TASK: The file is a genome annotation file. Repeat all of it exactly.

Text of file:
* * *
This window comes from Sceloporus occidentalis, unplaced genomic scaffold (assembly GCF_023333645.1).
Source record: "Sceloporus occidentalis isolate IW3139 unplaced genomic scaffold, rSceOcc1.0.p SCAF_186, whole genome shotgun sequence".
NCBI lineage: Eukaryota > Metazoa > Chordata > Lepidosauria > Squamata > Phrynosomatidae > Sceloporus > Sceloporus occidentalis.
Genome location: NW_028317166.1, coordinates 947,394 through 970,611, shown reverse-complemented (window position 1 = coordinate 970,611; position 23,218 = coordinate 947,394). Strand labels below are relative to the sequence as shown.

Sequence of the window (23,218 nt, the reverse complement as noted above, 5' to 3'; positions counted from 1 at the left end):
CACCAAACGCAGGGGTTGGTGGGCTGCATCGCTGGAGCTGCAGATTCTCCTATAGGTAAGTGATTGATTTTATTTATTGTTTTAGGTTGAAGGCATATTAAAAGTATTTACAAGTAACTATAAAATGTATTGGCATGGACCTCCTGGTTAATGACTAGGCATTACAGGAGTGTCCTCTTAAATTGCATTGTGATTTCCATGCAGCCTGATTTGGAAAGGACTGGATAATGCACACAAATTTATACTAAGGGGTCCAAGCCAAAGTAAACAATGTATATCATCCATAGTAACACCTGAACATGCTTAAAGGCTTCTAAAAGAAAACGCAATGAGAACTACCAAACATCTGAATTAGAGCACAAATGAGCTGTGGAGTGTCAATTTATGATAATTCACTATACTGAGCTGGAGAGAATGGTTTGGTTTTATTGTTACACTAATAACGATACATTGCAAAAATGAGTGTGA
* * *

This window comes from Sceloporus occidentalis, unplaced genomic scaffold (assembly GCF_023333645.1).
Source record: "Sceloporus occidentalis isolate IW3139 unplaced genomic scaffold, rSceOcc1.0.p SCAF_186, whole genome shotgun sequence".
NCBI lineage: Eukaryota > Metazoa > Chordata > Lepidosauria > Squamata > Phrynosomatidae > Sceloporus > Sceloporus occidentalis.
Genome location: NW_028317166.1, coordinates 947,394 through 970,611, shown reverse-complemented (window position 1 = coordinate 970,611; position 23,218 = coordinate 947,394). Strand labels below are relative to the sequence as shown.

Sequence of the window (23,218 nt, the reverse complement as noted above, 5' to 3'; positions counted from 1 at the left end):
CACCAAACGCAGGGGTTGGTGGGCTGCATCGCTGGAGCTGCAGATTCTCCTATAGGTAAGTGATTGATTTTATTTATTGTTTTAGGTTGAAGGCATATTAAAAGTATTTACAAGTAACTATAAAATGTATTGGCATGGACCTCCTGGTTAATGACTAGGCATTACAGGAGTGTCCTCTTAAATTGCATTGTGATTTCCATGCAGCCTGATTTGGAAAGGACTGGATAATGCACACAAATTTATACTAAGGGGTCCAAGCCAAAGTAAACAATGTATATCATCCATAGTAACACCTGAACATGCTTAAAGGCTTCTAAAAGAAAACGCAATGAGAACTACCAAACATCTGAATTAGAGCACAAATGAGCTGTGGAGTGTCAATTTATGATAATTCACTATACTGAGCTGGAGAGAATGGTTTGGTTTTATTGTTACACTAATAACGATACATTGCAAAAATGAGTGTGA